Photo by g0df4ather, GettyImages.


[1] Address by Michel Camdessus, Chairman of the Executive Board and Managing Director of the IMF, to the Board of Governors of the Fund, 4 October 1999.

[2] Joe Marie Griesgraber, “Reforms for Major New Roles of the International Monetary Fund? The IMF Post-G-20 Summit,” Global Governance, Volume 15, 2009, pp. 179-185.

[3] Dries Lesage, Peter Debaere, Sacha Dierckx, and Matthias Vermeiren, “IMF Reform After the Crisis,” International Politics, Volume 50, Issue 4, (2013): pp. 553-578.

[4] The IMF’s website (  gives a detailed overview of its governance system and voting structure.

[5] Wade, R.H. (2011) “Emerging world order? From multipolarity to multilateralism in the G20, the World Bank, and the IMF.” Politics & Society 39(3): 347–378.

[6] Dominique Strauss-Kahn, “The Triple Comeback – the Impact of the Financial Crisis on Global Economic Governance,” Speech by Dominique Strauss-Kahn, IMF, 2010. Web. Accessed 13 December 2021.

[7] Wade, 2011, p. 364.

[8] Ngaire Woods, “Global governance after the financial crisis: A new multilateralism or the last gasp of the great powers?” Global Policy 1(1), 2010, p. 60.

[9] Lesage et al., 2013.

[10] Kentikelenis, Alexander, Thomas H. Stubbs, and Lawrence P. King. 2016. “IMF Conditionality and Development Space, 1985-2014.” Review of International Political Economy 23(4): 543-582.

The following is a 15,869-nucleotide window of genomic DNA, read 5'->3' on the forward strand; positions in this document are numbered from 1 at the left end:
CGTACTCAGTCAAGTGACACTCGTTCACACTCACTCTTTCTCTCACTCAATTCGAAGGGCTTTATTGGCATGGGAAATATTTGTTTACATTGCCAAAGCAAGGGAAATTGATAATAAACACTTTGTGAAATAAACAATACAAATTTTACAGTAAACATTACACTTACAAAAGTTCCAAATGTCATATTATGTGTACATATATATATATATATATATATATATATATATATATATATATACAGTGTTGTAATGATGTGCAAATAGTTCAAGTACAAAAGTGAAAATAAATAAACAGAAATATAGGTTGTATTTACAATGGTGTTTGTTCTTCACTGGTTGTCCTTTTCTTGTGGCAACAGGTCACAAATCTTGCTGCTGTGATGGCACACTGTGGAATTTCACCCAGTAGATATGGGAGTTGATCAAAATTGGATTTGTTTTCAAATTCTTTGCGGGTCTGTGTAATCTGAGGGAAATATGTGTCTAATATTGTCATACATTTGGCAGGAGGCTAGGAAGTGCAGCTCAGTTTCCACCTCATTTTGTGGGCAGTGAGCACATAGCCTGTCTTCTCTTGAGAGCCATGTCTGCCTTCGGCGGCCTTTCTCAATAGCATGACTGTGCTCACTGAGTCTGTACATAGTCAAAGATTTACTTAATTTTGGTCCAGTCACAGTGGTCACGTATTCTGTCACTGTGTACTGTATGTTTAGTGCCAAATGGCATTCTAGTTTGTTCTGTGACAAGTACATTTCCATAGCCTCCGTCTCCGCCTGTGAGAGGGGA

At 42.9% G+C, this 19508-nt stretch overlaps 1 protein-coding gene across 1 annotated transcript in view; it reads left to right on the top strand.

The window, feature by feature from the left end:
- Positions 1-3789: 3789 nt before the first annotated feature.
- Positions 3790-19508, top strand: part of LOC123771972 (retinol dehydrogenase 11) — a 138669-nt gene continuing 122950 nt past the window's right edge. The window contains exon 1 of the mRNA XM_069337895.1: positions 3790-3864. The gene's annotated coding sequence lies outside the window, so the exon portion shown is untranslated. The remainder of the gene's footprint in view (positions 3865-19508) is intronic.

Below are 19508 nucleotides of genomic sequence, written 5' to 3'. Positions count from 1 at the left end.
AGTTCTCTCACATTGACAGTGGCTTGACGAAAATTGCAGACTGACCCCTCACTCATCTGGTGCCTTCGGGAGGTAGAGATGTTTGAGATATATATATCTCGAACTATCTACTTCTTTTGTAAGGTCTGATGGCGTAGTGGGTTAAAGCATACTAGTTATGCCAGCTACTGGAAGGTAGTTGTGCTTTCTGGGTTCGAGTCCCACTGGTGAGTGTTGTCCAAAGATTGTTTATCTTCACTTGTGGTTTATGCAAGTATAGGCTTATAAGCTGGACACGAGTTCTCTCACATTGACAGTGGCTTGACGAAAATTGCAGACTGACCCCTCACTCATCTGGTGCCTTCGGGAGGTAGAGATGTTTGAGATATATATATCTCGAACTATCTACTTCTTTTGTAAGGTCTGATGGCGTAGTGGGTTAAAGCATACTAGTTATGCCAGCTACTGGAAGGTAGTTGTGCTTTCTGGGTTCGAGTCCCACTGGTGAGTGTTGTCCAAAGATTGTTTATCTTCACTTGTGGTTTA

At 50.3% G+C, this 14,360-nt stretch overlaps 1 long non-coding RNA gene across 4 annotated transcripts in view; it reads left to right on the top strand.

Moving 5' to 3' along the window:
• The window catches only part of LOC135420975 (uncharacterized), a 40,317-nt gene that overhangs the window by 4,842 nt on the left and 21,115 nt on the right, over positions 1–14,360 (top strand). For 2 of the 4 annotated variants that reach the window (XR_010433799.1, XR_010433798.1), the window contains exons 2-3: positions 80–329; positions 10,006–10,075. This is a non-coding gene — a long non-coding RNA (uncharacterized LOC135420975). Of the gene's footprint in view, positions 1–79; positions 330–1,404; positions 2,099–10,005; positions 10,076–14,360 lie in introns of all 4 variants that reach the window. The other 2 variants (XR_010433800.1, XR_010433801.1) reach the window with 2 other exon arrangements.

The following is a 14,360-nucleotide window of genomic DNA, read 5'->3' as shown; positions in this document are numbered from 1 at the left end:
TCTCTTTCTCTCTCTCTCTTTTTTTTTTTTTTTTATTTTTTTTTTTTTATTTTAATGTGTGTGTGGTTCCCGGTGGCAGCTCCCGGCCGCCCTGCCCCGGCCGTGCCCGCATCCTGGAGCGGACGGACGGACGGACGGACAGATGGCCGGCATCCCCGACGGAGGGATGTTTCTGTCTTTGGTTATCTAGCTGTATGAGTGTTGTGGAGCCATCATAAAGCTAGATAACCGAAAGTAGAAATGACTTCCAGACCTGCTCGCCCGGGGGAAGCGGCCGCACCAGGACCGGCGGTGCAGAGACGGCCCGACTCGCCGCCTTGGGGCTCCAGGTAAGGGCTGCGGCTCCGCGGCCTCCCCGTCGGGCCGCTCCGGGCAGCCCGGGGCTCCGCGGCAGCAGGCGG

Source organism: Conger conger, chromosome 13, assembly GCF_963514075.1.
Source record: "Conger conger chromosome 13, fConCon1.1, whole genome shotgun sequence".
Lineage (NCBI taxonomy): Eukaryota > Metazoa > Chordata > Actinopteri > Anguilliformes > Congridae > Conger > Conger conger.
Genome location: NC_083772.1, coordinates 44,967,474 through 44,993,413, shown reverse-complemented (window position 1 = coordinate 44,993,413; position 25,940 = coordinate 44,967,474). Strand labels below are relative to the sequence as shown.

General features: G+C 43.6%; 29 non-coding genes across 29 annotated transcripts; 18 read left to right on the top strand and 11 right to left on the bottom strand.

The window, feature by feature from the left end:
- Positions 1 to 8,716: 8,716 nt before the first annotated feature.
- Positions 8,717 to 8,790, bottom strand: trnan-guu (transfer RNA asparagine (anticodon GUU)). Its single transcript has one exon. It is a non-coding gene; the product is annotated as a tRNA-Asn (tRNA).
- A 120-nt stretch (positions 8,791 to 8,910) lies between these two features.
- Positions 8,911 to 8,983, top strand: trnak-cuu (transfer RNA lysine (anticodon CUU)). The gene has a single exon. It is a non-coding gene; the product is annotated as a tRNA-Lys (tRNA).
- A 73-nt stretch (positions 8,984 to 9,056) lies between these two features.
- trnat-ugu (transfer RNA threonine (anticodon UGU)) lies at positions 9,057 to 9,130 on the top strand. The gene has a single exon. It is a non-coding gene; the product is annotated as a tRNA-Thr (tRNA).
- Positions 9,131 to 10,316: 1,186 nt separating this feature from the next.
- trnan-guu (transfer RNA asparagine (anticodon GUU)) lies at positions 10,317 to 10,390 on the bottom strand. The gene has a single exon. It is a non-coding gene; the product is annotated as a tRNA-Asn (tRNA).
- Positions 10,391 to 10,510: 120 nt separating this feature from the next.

[11] Dreher, Axel, Jan-Egbert Sturm, and James Raymond Vreeland, “Politics and IMF Conditionality,” Journal of Conflict Resolution 59(1), 2015, 120-148.

[12] Barnett, Michael N., and Martha Finnemore. “The Politics, Power, and Pathologies of International Organizations.” International Organization 53, no. 4 (1999): 699-732.

[13] Stephen Nelson, The Currency of Confidence: How Economic Beliefs Shape the IMF’s Relationship with Its Borrowers (Cornell University Press, 2017).

[14] Nelson, 2017, p. 201.

[15] Ibid.

[16] Ikenberry, G. John. Liberal Leviathan : the Origins, Crisis, and Transformation of the American World Order, Princeton: Princeton University Press, 2011.

[17] Lesage et al., 2013.

[18] Henning, R.C., “US Interests and the International Monetary Fund,” PIIE Policy Brief no. PB09-12, 2010, Washington DC: Peterson Institute for International Economics.

[19] Breen, Michael. “IMF Conditionality and the Economic Exposure of Its Shareholders.” European Journal of International Relations 20, no. 2 (June 2014): 416–36.

[20] Oatley, Thomas, and Jason Yackee. “American Interests and IMF Lending.” International politics (Hague, Netherlands) 41, no. 3 (2004): 415–429.

[21] Dreher, Axel, and Nathan M Jensen. “Independent Actor or Agent? An Empirical Analysis of the Impact of U.S. Interests on International Monetary Fund Conditions.” The Journal of law & economics 50, no. 1 (2007): p. 106.

[22] Thomas Jost and Franz Seitz. “Designing a European Monetary Fund: What Role for the IMF?” Institute for Monetary and Financial Stability, Goethe University Frankfurt. Working Paper (February 2021).